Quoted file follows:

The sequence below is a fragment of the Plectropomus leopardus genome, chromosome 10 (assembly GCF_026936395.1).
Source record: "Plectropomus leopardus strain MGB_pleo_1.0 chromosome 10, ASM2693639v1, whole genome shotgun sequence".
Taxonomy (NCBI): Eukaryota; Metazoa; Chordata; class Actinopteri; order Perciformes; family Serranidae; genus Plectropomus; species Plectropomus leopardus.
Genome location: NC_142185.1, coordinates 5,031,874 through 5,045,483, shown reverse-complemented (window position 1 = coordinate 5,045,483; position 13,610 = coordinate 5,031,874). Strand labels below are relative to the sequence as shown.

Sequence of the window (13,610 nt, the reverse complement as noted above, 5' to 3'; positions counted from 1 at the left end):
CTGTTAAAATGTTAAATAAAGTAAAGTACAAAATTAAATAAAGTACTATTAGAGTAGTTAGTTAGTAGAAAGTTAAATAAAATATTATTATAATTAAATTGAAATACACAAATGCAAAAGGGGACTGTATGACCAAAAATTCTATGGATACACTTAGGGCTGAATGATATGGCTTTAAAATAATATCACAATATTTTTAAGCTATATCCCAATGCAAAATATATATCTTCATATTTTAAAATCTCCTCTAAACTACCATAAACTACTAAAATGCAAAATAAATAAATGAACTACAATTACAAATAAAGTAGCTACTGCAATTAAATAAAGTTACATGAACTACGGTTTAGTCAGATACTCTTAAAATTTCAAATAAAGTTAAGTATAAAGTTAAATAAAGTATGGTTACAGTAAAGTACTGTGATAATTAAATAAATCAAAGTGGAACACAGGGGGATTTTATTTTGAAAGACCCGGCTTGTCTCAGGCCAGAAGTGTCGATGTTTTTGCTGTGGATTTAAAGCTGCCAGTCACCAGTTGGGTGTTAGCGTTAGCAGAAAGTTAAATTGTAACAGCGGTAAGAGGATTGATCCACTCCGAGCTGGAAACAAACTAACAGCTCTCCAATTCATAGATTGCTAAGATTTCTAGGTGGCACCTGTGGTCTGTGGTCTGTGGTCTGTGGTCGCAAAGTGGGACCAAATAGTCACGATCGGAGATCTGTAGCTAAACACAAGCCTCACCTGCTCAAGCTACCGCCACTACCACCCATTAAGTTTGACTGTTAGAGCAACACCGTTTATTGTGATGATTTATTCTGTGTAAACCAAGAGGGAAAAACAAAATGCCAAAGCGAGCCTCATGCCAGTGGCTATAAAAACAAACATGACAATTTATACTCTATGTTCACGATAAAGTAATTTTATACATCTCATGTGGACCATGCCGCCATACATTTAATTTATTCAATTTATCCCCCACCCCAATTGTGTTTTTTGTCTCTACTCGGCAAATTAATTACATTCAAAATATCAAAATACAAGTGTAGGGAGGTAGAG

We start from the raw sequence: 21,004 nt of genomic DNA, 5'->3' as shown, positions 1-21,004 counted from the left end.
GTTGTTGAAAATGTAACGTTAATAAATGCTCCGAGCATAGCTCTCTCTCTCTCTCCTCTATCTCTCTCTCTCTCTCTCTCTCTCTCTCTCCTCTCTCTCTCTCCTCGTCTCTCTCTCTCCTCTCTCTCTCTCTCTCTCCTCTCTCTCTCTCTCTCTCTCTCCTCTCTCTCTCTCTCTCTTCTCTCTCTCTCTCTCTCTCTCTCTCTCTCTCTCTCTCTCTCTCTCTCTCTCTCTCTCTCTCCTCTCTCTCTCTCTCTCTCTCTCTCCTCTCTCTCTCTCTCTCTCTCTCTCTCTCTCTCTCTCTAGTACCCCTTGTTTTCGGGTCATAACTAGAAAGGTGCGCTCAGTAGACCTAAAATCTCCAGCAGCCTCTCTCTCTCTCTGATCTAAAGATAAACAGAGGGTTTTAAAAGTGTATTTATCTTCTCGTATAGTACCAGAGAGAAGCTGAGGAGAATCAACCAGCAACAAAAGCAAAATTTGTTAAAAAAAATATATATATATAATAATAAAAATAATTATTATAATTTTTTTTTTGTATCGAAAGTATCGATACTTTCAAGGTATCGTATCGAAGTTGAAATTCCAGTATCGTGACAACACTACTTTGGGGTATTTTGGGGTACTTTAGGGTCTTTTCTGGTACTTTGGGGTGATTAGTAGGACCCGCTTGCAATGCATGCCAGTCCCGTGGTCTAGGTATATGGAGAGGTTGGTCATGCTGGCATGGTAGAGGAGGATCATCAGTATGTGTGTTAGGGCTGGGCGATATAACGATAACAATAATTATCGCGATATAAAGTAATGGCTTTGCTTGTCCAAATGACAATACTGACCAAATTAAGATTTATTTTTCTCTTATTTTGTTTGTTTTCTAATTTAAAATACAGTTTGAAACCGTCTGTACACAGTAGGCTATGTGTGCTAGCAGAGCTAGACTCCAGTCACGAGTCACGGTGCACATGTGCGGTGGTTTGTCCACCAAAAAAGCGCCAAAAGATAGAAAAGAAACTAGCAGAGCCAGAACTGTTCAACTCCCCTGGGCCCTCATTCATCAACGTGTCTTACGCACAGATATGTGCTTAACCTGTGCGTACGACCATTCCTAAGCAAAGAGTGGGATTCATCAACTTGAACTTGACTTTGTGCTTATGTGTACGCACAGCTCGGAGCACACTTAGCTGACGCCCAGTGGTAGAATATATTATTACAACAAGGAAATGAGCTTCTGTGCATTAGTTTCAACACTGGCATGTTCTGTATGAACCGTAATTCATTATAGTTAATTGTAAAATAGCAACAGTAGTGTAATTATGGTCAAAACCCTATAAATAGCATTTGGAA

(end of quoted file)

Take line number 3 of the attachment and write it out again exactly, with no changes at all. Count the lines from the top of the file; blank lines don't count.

Taxonomy (NCBI): Eukaryota; Metazoa; Chordata; class Actinopteri; order Perciformes; family Serranidae; genus Plectropomus; species Plectropomus leopardus.